While the Maldivians have traditionally scurried from island to island by dhoni and more recently motor boat, funds from tourism have provided the resources for more permanent connections with bridges. One of the sights of our recent tour was to see the completed Male to Hulhumale bridge, one of the Maldives’ largest infrastructure projects in its history. On a more modest scale is the The Residence’s new connection to its adjacent sister property The Residence Dhigurah (and to reduce confusion, the original “The Residence” now is going by the name “The Residence Falhumaafushi”). I’ve already posted about the jetty’s charming little deserted island that flanks it at about the halfway point, but the jetty itself is also distinguished as the longest resort-to-resort jetty in the Maldives at half a kilometre (nearly twice as long as Conrad Rangali’s jetty between its two island).
With this post, I’ve added a tag for “Bridge” for all the various bridges that occasionally link the scattered islands.
Maldives resorts themselves are adorned with aesthetically enchanting white sand. One of the most distinctive are the long, narrow spits of sand jutting out into the ocean. The longest stretch of sand (as a opposed to a long beach on a long island) extends from Finolhu’s southern side for an entire 1.8 kilometres. Typically, such arenaceous promontories lead nowhere in particular except an expanse of blueness. But Finolhu’s takes you to a number of resort treats including the best parts of the house reef and the its first rate Crab and Fish Shack.
How do you make a single island into two (not like they need more numbers with 1,900 in the country)? With a canal.
To make it a segregated resort island (since “resort islands” can do things like serve alcohol which “inhabited islands” are prohibited from doing), the original Herathera resort dug a channel to separate the inhabited side of its incredibly long island from the uninhabited side which was being developed in a resort.
Now connected by a handy footbridge (see above), a large portion of the Canareef staff reside on the inhabited staff and walk to work each day. It also provides a the most handy visit to a “local island” as you can simply walk over to visit instead of devoting a whole excursion trip which most resorts offer (the bridge has a security guard to make sure only authorised staff and guest come onto the resort island).
Siamese twin island joined at the bridge.
No “Swiss Family Robinson Chic” (with a little bit of “Indiana Jones Panache”) is complete without the treetop rope bridge. In Soneva Fushi’s case, it overlooks the lush tropical canopy leading to its “Fresh in the Garden” restaurant. They also have a more solid sinuous bridge leading to its observatory if you prefer your spectacular view to be upward rather than downward.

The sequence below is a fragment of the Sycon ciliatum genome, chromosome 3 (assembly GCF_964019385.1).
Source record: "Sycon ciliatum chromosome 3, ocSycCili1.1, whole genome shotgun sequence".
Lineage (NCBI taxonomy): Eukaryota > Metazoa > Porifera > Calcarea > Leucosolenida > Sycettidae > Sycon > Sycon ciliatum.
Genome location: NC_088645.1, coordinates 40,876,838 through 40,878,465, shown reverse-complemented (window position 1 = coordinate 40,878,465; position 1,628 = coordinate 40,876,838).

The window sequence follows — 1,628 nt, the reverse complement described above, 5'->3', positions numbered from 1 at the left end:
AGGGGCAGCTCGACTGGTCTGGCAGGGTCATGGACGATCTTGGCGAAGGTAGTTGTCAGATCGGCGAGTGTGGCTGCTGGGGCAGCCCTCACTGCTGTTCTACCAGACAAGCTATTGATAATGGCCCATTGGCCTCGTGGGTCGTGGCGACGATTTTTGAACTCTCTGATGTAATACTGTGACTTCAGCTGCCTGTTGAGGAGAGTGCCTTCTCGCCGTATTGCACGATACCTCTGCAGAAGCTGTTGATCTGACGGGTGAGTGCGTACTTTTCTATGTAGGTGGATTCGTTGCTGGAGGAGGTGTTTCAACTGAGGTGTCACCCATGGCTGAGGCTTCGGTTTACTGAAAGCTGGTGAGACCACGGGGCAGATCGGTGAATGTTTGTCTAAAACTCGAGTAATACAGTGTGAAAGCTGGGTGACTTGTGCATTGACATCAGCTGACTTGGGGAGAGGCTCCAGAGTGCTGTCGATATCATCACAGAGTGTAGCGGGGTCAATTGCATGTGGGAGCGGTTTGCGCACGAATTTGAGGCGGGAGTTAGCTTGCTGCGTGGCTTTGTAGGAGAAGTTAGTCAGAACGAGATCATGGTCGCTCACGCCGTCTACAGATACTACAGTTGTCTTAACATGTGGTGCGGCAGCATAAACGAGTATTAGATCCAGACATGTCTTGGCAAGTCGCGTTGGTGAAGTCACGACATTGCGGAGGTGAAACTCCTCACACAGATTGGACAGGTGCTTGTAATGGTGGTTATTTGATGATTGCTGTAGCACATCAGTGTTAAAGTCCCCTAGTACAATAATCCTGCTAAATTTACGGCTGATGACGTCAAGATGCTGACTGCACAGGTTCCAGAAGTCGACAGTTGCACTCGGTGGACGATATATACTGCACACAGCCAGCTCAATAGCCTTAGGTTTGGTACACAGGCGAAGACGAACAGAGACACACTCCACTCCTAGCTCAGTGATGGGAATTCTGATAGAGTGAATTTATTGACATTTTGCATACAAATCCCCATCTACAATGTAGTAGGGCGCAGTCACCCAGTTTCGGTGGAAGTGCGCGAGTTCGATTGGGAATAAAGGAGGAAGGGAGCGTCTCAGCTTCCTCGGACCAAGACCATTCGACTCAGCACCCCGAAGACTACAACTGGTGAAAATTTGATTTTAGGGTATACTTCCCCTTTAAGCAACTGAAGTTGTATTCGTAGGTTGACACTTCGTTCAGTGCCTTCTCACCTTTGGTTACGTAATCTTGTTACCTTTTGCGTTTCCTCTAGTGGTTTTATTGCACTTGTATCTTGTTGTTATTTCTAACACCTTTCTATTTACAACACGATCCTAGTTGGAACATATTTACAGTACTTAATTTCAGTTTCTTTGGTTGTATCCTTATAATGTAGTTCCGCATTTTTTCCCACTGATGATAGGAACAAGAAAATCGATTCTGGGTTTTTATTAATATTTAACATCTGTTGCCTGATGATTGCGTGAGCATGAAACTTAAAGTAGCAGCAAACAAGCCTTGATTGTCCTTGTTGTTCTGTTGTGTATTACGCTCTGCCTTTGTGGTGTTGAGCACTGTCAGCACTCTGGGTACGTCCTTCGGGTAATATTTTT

Bridges are often icons of the places they join together. The Golden Gate. The Brooklyn Bridge. Today is the anniversary of the Budapest Bridge which has a personal connection to me as its miniature cousin graces the banks of the Thames in my hometown of Marlow.
Most cities are situated on some body of water, a river or a harbour, due to a heritage of waterway commerce. And yet with all of the water surrounding the Maldives, I had never come across a bridge until One and Only Reethi Rah. They actually have two. You can see the second one in the distance in the photo above. It is a charming Kodak moment spot with distinctive vistas in both directions.
Bridges also have their own romance about them. Pont des Arts in Paris started the now worldwide trend of “Locks of Love” where lovers attach locks and throw the key into the river. The Khaju Bridge in Isfahan, Iran is a famous as a lovers tryst as it is elegantly captivating.
Reethi is sort of a Rialto Bridge for Venice of the tropics.
At LUX* Maldives, the streets are paved with silky sand. Not just the pathways, but the major intra-island thoroughfares…across the ocean.
During low tide, one of the longest sandbanks in the Maldives connects LUX* to the neighbouring local island of Dhigurah (the sandbank is in the middle of the bottom of the picture above and Dhigurah would be further down below the edge of the picture). Guests actually need to avoid temptation of crossing it (there is a sign asking guest not to pass) because the local island is Muslim and things like women in bikinis are preferred kept in the resorts. Also, if guest loses track of the tide, then they can be stranded. But, a number of workers are from the island and walk across the isthmus land bridge to work at times.
Best commuter line ever.